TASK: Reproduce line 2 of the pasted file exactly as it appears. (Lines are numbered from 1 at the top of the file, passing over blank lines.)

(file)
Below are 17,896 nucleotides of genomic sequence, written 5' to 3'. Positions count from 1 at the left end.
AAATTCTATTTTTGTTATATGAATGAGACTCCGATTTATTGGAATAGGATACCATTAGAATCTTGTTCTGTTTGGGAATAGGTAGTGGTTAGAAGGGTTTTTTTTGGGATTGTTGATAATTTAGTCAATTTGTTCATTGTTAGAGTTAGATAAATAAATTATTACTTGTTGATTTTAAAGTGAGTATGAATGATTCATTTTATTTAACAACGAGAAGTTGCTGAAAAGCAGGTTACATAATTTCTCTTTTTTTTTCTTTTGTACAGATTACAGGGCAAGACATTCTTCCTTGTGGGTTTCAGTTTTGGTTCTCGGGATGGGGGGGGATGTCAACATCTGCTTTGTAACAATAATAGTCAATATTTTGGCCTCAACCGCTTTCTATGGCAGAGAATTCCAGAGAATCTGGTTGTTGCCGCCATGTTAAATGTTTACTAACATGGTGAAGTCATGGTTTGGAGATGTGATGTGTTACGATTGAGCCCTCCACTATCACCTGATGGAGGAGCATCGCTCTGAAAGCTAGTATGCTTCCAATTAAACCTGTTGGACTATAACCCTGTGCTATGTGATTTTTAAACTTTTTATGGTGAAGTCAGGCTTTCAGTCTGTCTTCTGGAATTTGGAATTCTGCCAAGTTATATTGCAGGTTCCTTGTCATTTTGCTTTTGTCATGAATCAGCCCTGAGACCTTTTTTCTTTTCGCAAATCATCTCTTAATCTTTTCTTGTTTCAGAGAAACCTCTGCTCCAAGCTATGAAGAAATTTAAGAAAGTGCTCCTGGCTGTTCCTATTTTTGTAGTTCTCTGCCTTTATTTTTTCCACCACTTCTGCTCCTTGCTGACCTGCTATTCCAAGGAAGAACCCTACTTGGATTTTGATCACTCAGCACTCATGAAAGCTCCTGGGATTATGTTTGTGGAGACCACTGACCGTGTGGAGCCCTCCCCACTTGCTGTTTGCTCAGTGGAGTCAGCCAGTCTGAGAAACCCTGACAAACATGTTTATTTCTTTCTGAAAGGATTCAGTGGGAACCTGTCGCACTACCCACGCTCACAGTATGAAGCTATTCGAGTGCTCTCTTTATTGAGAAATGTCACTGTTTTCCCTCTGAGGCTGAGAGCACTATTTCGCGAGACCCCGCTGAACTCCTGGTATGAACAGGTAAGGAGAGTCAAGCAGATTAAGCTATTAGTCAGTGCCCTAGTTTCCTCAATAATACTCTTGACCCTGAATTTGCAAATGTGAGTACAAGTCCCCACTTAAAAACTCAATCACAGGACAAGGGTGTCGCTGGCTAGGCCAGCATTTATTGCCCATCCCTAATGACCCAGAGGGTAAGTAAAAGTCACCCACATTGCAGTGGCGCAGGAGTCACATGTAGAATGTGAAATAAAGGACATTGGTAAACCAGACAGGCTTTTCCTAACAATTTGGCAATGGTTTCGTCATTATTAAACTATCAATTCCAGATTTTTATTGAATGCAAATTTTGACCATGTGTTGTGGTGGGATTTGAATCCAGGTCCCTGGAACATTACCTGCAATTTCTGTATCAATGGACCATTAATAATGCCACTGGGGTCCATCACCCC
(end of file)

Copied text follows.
AAATTCTATTTTTGTTATATGAATGAGACTCCGATTTATTGGAATAGGATACCATTAGAATCTTGTTCTGTTTGGGAATAGGTAGTGGTTAGAAGGGTTTTTTTTGGGATTGTTGATAATTTAGTCAATTTGTTCATTGTTAGAGTTAGATAAATAAATTATTACTTGTTGATTTTAAAGTGAGTATGAATGATTCATTTTATTTAACAACGAGAAGTTGCTGAAAAGCAGGTTACATAATTTCTCTTTTTTTTTCTTTTGTACAGATTACAGGGCAAGACATTCTTCCTTGTGGGTTTCAGTTTTGGTTCTCGGGATGGGGGGGGATGTCAACATCTGCTTTGTAACAATAATAGTCAATATTTTGGCCTCAACCGCTTTCTATGGCAGAGAATTCCAGAGAATCTGGTTGTTGCCGCCATGTTAAATGTTTACTAACATGGTGAAGTCATGGTTTGGAGATGTGATGTGTTACGATTGAGCCCTCCACTATCACCTGATGGAGGAGCATCGCTCTGAAAGCTAGTATGCTTCCAATTAAACCTGTTGGACTATAACCCTGTGCTATGTGATTTTTAAACTTTTTATGGTGAAGTCAGGCTTTCAGTCTGTCTTCTGGAATTTGGAATTCTGCCAAGTTATATTGCAGGTTCCTTGTCATTTTGCTTTTGTCATGAATCAGCCCTGAGACCTTTTTTCTTTTCGCAAATCATCTCTTAATCTTTTCTTGTTTCAGAGAAACCTCTGCTCCAAGCTATGAAGAAATTTAAGAAAGTGCTCCTGGCTGTTCCTATTTTTGTAGTTCTCTGCCTTTATTTTTTCCACCACTTCTGCTCCTTGCTGACCTGCTATTCCAAGGAAGAACCCTACTTGGATTTTGATCACTCAGCACTCATGAAAGCTCCTGGGATTATGTTTGTGGAGACCACTGACCGTGTGGAGCCCTCCCCACTTGCTGTTTGCTCAGTGGAGTCAGCCAGTCTGAGAAACCCTGACAAACATGTTTATTTCTTTCTGAAAGGATTCAGTGGGAACCTGTCGCACTACCCACGCTCACAGTATGAAGCTATTCGAGTGCTCTCTTTATTGAGAAATGTCACTGTTTTCCCTCTGAGGCTGAGAGCACTATTTCGCGAGACCCCGCTGAACTCCTGGTATGAACAGGTAAGGAGAGTCAAGCAGATTAAGCTATTAGTCAGTGCCCTAGTTTCCTCAATAATACTCTTGACCCTGAATTTGCAAATGTGAGTACAAGTCCCCACTTAAAAACTCAATCACAGGACAAGGGTGTCGCTGGCTAGGCCAGCATTTATTGCCCATCCCTAATGACCCAGAGGGTAAGTAAAAGTCACCCACATTGCAGTGGCGCAGGAGTCACATGTAGAATGTGAAATAAAGGACATTGGTAAACCAGACAGGCTTTTCCTAACAATTTGGCAATGGTTTCGTCATTATTAAACTATCAATTCCAGATTTTTATTGAATGCAAATTTTGACCATGTGTTGTGGTGGGATTTGAATCCAGGTCCCTGGAACATTACCTGCAATTTCTGTATCAATGGACCATTAATAATGCCACTGGGGTCCATCACCCC